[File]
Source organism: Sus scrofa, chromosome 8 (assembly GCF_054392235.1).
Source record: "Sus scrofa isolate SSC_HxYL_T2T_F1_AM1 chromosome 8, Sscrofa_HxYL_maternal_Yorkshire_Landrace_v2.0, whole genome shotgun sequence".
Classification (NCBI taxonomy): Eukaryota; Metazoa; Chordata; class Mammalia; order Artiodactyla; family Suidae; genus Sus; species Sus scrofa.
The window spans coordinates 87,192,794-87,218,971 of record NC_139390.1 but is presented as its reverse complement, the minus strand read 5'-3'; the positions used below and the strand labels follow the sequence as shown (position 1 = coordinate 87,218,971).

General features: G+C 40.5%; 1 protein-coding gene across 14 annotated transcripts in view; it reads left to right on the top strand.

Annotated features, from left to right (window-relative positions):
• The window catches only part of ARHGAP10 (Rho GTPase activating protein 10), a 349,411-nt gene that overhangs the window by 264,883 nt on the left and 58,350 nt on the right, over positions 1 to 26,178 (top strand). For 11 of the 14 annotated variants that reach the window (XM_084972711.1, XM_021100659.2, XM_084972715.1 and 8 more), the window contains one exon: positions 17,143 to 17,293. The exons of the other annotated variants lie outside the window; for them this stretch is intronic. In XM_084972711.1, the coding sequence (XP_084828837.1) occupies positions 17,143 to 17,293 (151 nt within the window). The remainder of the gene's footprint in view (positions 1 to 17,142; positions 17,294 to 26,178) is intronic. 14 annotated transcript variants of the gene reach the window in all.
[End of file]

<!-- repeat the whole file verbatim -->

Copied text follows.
Source organism: Sus scrofa, chromosome 8 (assembly GCF_054392235.1).
Source record: "Sus scrofa isolate SSC_HxYL_T2T_F1_AM1 chromosome 8, Sscrofa_HxYL_maternal_Yorkshire_Landrace_v2.0, whole genome shotgun sequence".
Classification (NCBI taxonomy): Eukaryota; Metazoa; Chordata; class Mammalia; order Artiodactyla; family Suidae; genus Sus; species Sus scrofa.
The window spans coordinates 87,192,794-87,218,971 of record NC_139390.1 but is presented as its reverse complement, the minus strand read 5'-3'; the positions used below and the strand labels follow the sequence as shown (position 1 = coordinate 87,218,971).

General features: G+C 40.5%; 1 protein-coding gene across 14 annotated transcripts in view; it reads left to right on the top strand.

Annotated features, from left to right (window-relative positions):
• The window catches only part of ARHGAP10 (Rho GTPase activating protein 10), a 349,411-nt gene that overhangs the window by 264,883 nt on the left and 58,350 nt on the right, over positions 1 to 26,178 (top strand). For 11 of the 14 annotated variants that reach the window (XM_084972711.1, XM_021100659.2, XM_084972715.1 and 8 more), the window contains one exon: positions 17,143 to 17,293. The exons of the other annotated variants lie outside the window; for them this stretch is intronic. In XM_084972711.1, the coding sequence (XP_084828837.1) occupies positions 17,143 to 17,293 (151 nt within the window). The remainder of the gene's footprint in view (positions 1 to 17,142; positions 17,294 to 26,178) is intronic. 14 annotated transcript variants of the gene reach the window in all.